Forward compatibility is a design characteristic that allows a system to gracefully accept input intended for a later version of itself. The concept can be applied to entire systems, electrical interfaces, telecommunication signals, data communication protocols, file formats, and computer programming languages. A standard supports forward compatibility if a product that complies with earlier versions can "gracefully" process input designed for later versions of the standard; the ability of a system to select known input and ignore unknown input also depends on whether the new standard is backward compatible.
The objective for forward compatible technology is for old devices to recognise when data has been generated for new devices.
Forward compatibility is not the same as extensibility. A forward compatible design can process at least some of the data from a future version of itself. An extensible design makes upgrading easy. An example of both design ideas can be found in web browsers. At any point in time, a current browser is forward compatible if it gracefully accepts a newer version of HTML. Whereas how easily the browser code can be upgraded to process the newer HTML determines how extensible it is.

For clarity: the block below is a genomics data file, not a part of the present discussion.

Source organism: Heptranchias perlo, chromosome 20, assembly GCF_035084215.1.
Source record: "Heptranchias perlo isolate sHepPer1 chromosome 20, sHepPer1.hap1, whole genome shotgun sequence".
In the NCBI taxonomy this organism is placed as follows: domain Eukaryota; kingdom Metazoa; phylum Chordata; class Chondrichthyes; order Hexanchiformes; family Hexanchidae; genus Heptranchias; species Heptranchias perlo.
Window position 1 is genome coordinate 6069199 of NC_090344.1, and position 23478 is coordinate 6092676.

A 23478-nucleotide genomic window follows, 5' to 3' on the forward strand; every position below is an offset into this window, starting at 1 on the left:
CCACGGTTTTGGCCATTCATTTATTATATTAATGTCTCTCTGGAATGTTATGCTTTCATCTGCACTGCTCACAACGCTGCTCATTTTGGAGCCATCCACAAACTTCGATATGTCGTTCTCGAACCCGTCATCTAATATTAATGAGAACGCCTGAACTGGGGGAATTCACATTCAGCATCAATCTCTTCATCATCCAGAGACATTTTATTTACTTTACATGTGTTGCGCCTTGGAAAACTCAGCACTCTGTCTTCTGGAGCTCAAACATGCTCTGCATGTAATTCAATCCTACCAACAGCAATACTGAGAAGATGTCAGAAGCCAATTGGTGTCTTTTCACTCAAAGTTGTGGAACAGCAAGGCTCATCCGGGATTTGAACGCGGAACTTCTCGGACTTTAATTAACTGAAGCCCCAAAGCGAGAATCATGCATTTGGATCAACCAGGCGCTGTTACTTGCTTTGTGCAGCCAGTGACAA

The introduction of FM stereo transmission, or color television, allowed forward compatibility, since monophonic FM radio receivers and black-and-white TV sets still could receive a signal from a new transmitter. It also allowed backward compatibility since new receivers could receive monophonic or black-and-white signals generated by old transmitters.
- The Leapster is able to play Leapster L-Max games.
- The Leapster L-Max is able to play Leapster2 games.
- The original PlayStation is compatible with the DualShock 2 controller. Likewise the PlayStation 3 can be played with a DualShock 4 controller.
HTML is designed to treat all tags in the same way (as inert, unstyled inline elements) unless their appearance or behavior is overridden; either by the browser's default settings, or by scripts or styles included in the page. This makes most new features degrade gracefully in older browsers. One case where this did not work as intended was script and style blocks, whose content is meant to be interpreted by the browser instead of being part of the page. Such cases were dealt with by enclosing the content within comment blocks.
- Tulach, Jaroslav (2008). Practical API Design: Confessions of a Java Framework Architect. Apress. p. 233. ISBN 978-1-4302-0973-7.
- Really undoing html.css by Eric A. Meyer.
- HTML <!--...--> Tag at w3schools.com: 'You can also use the comment tag to "hide" scripts from browsers without support for scripts [...]'.